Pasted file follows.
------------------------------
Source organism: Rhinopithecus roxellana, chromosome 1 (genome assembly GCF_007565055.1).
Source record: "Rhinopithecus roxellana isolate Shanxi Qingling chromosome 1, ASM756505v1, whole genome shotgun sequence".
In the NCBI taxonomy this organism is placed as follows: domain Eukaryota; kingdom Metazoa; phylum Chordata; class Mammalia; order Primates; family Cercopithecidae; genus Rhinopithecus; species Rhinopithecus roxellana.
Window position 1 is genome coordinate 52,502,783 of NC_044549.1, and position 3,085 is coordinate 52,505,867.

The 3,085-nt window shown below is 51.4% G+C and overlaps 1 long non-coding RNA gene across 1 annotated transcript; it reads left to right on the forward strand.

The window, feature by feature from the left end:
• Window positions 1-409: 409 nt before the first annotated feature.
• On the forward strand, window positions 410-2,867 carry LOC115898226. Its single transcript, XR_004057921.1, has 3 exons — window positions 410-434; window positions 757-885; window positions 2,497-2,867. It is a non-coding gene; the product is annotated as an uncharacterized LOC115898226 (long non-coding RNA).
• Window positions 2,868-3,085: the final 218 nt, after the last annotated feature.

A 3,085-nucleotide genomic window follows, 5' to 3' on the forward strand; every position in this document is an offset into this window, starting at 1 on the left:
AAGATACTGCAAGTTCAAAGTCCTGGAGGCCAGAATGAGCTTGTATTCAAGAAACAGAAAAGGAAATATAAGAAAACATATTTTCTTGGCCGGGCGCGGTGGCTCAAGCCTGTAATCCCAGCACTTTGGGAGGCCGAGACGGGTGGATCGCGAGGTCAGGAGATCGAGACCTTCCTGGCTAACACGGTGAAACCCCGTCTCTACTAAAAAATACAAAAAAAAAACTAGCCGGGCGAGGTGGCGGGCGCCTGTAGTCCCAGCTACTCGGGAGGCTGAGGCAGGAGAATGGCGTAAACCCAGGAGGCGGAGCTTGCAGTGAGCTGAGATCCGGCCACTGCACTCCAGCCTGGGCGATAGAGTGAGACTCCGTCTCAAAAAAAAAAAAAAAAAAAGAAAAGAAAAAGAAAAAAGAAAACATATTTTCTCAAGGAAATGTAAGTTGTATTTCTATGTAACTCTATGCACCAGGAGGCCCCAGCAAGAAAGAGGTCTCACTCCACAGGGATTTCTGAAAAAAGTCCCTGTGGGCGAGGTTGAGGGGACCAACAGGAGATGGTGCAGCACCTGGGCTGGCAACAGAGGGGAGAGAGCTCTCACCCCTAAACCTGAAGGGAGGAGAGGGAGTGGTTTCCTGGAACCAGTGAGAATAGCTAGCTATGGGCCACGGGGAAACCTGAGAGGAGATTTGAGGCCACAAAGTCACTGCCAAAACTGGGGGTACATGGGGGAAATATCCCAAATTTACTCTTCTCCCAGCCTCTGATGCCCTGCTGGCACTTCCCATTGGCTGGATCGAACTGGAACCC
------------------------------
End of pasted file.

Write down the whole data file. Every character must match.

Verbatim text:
Source organism: Rhinopithecus roxellana, chromosome 1 (genome assembly GCF_007565055.1).
Source record: "Rhinopithecus roxellana isolate Shanxi Qingling chromosome 1, ASM756505v1, whole genome shotgun sequence".
In the NCBI taxonomy this organism is placed as follows: domain Eukaryota; kingdom Metazoa; phylum Chordata; class Mammalia; order Primates; family Cercopithecidae; genus Rhinopithecus; species Rhinopithecus roxellana.
Window position 1 is genome coordinate 52,502,783 of NC_044549.1, and position 3,085 is coordinate 52,505,867.

The 3,085-nt window shown below is 51.4% G+C and overlaps 1 long non-coding RNA gene across 1 annotated transcript; it reads left to right on the forward strand.

The window, feature by feature from the left end:
• Window positions 1-409: 409 nt before the first annotated feature.
• On the forward strand, window positions 410-2,867 carry LOC115898226. Its single transcript, XR_004057921.1, has 3 exons — window positions 410-434; window positions 757-885; window positions 2,497-2,867. It is a non-coding gene; the product is annotated as an uncharacterized LOC115898226 (long non-coding RNA).
• Window positions 2,868-3,085: the final 218 nt, after the last annotated feature.

A 3,085-nucleotide genomic window follows, 5' to 3' on the forward strand; every position in this document is an offset into this window, starting at 1 on the left:
AAGATACTGCAAGTTCAAAGTCCTGGAGGCCAGAATGAGCTTGTATTCAAGAAACAGAAAAGGAAATATAAGAAAACATATTTTCTTGGCCGGGCGCGGTGGCTCAAGCCTGTAATCCCAGCACTTTGGGAGGCCGAGACGGGTGGATCGCGAGGTCAGGAGATCGAGACCTTCCTGGCTAACACGGTGAAACCCCGTCTCTACTAAAAAATACAAAAAAAAAACTAGCCGGGCGAGGTGGCGGGCGCCTGTAGTCCCAGCTACTCGGGAGGCTGAGGCAGGAGAATGGCGTAAACCCAGGAGGCGGAGCTTGCAGTGAGCTGAGATCCGGCCACTGCACTCCAGCCTGGGCGATAGAGTGAGACTCCGTCTCAAAAAAAAAAAAAAAAAAAGAAAAGAAAAAGAAAAAAGAAAACATATTTTCTCAAGGAAATGTAAGTTGTATTTCTATGTAACTCTATGCACCAGGAGGCCCCAGCAAGAAAGAGGTCTCACTCCACAGGGATTTCTGAAAAAAGTCCCTGTGGGCGAGGTTGAGGGGACCAACAGGAGATGGTGCAGCACCTGGGCTGGCAACAGAGGGGAGAGAGCTCTCACCCCTAAACCTGAAGGGAGGAGAGGGAGTGGTTTCCTGGAACCAGTGAGAATAGCTAGCTATGGGCCACGGGGAAACCTGAGAGGAGATTTGAGGCCACAAAGTCACTGCCAAAACTGGGGGTACATGGGGGAAATATCCCAAATTTACTCTTCTCCCAGCCTCTGATGCCCTGCTGGCACTTCCCATTGGCTGGATCGAACTGGAACCC